PEORIA, Ill. — Hours of service. Electronic logbooks. Sleep
Truck owners and operators and people working in the
trucking industry may have heard guesses and opinions about how the Federal
Motor Carrier Safety Administration will regulate issues connected to the
nation’s big trucks and their drivers.
At 8:30 a.m. Jan. 31 at the Peoria Civic Center, those
issues and others will play in Peoria when Anne Ferro, administrator of that
federal agency, addresses the Midwest Truck and Trailer Show.
“This is perfect timing because there are so many issues out
there affecting truck operators. We have controversy regarding hours of service,
waiting for regulations to come down on electronic logs and new regulations
regarding sleep apnea. This gives people involved in the trucking industry the
perfect opportunity to bring those issues up,” said Don Schaefer, executive vice
president of the Midwest Truckers Association.
The show will be open from 9 a.m. to 5 p.m. Jan. 31 and 8
a.m. to 4 p.m. Feb. 1 at the Peoria Civic Center.
In addition to Ferro’s presentation, the show also has
breakout presentations on priority issues for truck owners and operators.
“We’ve got tons of breakout sessions, including a session on
Obamacare and how it affects small businesses, then a session on sleep apnea and
regulations, updates on all of the regulations affecting truckers, including a
session on the legal issues that truck owners and operators are having to deal
with now, all of the legal issues that can impact them in any way,” Schaefer
Beakouts also include sessions on documentation and
recordkeeping for audits, drug and alcohol testing, a Commercial Driver’s
License program update, how trucking can impact truck enforcement and a state
and federal truck regulation update.
Schaefer said the exhibitor list has expanded from last
year, with showgoers’ calls for more equipment and more big rigs being answered.
“We’re really pretty much sold out with exhibitors, and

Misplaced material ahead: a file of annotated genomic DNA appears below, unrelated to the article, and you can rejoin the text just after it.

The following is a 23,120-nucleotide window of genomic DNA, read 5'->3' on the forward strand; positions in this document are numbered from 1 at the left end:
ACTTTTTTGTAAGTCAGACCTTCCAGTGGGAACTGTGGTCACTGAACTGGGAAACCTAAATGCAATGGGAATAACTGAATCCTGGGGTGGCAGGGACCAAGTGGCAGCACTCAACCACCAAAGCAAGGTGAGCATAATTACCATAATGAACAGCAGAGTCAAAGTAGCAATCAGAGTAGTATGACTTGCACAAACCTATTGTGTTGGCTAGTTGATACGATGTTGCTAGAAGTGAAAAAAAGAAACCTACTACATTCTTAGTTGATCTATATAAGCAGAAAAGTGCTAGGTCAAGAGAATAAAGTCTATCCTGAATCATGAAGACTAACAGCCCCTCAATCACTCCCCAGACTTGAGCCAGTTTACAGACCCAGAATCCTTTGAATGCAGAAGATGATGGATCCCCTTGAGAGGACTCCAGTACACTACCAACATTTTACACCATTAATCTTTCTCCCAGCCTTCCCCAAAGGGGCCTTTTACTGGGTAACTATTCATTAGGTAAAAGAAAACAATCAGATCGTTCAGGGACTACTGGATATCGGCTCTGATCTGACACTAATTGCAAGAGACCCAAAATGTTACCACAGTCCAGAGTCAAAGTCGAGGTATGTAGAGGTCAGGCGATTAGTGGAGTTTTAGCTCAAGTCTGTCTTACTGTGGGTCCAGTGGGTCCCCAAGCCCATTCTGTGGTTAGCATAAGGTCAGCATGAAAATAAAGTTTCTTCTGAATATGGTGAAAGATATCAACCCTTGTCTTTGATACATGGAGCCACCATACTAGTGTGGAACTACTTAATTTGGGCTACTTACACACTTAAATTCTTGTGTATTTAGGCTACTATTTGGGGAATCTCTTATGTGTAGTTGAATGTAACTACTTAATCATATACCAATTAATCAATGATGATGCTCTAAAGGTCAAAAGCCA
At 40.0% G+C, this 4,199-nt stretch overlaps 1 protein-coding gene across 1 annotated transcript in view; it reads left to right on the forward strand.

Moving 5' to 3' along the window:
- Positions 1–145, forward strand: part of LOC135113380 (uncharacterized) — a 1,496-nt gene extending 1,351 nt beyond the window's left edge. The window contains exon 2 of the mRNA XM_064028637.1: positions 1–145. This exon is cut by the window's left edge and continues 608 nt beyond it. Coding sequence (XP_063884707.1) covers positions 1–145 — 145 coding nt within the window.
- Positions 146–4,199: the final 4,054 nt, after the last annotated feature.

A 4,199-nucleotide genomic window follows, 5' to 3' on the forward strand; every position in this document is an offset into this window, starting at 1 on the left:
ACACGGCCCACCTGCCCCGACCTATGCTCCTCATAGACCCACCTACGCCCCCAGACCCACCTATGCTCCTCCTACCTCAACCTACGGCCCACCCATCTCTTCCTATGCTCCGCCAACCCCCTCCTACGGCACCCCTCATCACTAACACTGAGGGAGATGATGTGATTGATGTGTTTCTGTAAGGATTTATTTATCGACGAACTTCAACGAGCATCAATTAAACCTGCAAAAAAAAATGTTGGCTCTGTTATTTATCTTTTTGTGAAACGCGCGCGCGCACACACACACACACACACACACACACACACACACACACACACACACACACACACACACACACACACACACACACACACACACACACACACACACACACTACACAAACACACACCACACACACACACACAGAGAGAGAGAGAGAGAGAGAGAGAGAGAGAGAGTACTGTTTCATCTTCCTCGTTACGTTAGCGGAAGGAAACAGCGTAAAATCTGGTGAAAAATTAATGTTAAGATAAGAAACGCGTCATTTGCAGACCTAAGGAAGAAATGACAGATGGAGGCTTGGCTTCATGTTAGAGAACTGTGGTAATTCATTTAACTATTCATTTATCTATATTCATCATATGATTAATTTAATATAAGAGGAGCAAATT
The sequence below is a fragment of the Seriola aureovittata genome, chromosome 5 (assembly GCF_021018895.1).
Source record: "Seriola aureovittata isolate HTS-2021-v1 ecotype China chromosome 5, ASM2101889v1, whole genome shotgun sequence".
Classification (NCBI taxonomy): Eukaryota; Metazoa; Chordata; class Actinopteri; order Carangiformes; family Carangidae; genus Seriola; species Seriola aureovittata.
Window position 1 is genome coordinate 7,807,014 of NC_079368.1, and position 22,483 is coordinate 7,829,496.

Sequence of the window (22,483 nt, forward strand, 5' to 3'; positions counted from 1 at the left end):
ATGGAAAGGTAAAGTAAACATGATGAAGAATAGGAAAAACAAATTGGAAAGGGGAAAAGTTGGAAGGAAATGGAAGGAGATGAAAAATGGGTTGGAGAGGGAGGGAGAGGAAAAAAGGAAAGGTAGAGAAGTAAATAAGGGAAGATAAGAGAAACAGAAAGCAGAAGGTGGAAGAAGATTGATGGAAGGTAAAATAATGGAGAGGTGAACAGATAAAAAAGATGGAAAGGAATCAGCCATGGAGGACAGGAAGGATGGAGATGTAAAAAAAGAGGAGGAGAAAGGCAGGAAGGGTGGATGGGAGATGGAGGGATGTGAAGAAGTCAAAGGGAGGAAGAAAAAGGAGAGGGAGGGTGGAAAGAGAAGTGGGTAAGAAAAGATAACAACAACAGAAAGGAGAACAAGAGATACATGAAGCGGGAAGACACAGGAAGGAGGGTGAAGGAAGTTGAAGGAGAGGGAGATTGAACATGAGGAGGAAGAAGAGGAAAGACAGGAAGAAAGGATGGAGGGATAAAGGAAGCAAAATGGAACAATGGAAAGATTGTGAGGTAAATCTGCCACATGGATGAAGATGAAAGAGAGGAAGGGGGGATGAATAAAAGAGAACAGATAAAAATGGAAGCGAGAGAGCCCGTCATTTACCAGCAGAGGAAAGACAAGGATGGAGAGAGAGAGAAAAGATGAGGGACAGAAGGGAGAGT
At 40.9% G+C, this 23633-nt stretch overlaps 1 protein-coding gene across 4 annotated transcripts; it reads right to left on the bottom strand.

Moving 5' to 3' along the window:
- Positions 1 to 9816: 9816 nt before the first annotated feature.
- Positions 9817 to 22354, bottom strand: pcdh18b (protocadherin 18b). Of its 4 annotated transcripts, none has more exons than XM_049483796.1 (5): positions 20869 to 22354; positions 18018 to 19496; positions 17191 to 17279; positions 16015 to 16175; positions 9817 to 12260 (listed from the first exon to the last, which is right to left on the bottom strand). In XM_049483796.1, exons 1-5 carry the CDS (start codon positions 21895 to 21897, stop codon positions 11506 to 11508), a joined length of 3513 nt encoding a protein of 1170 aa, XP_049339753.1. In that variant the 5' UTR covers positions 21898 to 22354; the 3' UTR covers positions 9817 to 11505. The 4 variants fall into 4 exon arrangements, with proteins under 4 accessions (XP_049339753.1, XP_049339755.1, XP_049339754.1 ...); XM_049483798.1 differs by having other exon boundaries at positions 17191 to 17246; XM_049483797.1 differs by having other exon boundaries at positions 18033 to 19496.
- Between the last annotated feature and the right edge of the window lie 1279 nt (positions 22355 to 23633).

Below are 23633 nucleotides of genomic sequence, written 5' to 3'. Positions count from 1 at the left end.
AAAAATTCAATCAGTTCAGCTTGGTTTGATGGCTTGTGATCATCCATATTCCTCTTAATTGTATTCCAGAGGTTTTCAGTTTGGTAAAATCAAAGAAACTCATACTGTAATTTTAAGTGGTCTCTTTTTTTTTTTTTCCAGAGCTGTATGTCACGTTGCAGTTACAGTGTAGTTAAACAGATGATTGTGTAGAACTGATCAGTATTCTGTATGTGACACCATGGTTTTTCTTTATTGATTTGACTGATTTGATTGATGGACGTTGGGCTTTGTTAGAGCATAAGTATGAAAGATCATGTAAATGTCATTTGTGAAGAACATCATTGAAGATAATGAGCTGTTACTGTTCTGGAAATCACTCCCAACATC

we’ve got a lot of new exhibitors this year — more big equipment coming this
year. It must be a sign the economy is picking up because the response from
exhibitors has been excellent,” he said.
The show offers more than a chance to see what’s new and
kick the tires, it also will offer a chance for procrastinating CDL holders to
get right with the law.
“Anybody who has a CDL is supposed to go in by Jan. 30 and
make their declaration and show their medical card at a secretary of state
office. If they don’t do it, they lose their CDL privileges. The truck show
starts the next day and the secretary of state will be at the show on Friday and
Saturday. They will certify the drivers’ medical certificates tied to their
CDLs,” Schaefer said.
If the only difference between men and boys is the size of
their toys, then the trucker pinewood derby is the place to be at the show on
“On the fun side, we’re having the trucker pinewood derby,
with the pinewood derby trucks on the track. We had an overwhelming response
from last year to bring that back. People are building their pinewood trucks and
painting them to look just like their actual trucks,” Schaefer said.
This year’s derby, with finals on Saturday afternoon, has
close to 40 entries.
Chrome polish, Armorall and other secrets to a shiny truck
complexion will be in use prior to the Truckers Pride beauty contest, where show
and working trucks compete for honors. The award ceremony for the contest takes
place at 3:45 p.m. Saturday.
Admission to the show is free with tickets available at
exhibitors and truck stops and online at www.midwesttruckers.com . Admission
also is free with the Midwest Truck and Trailer Show advertisement in the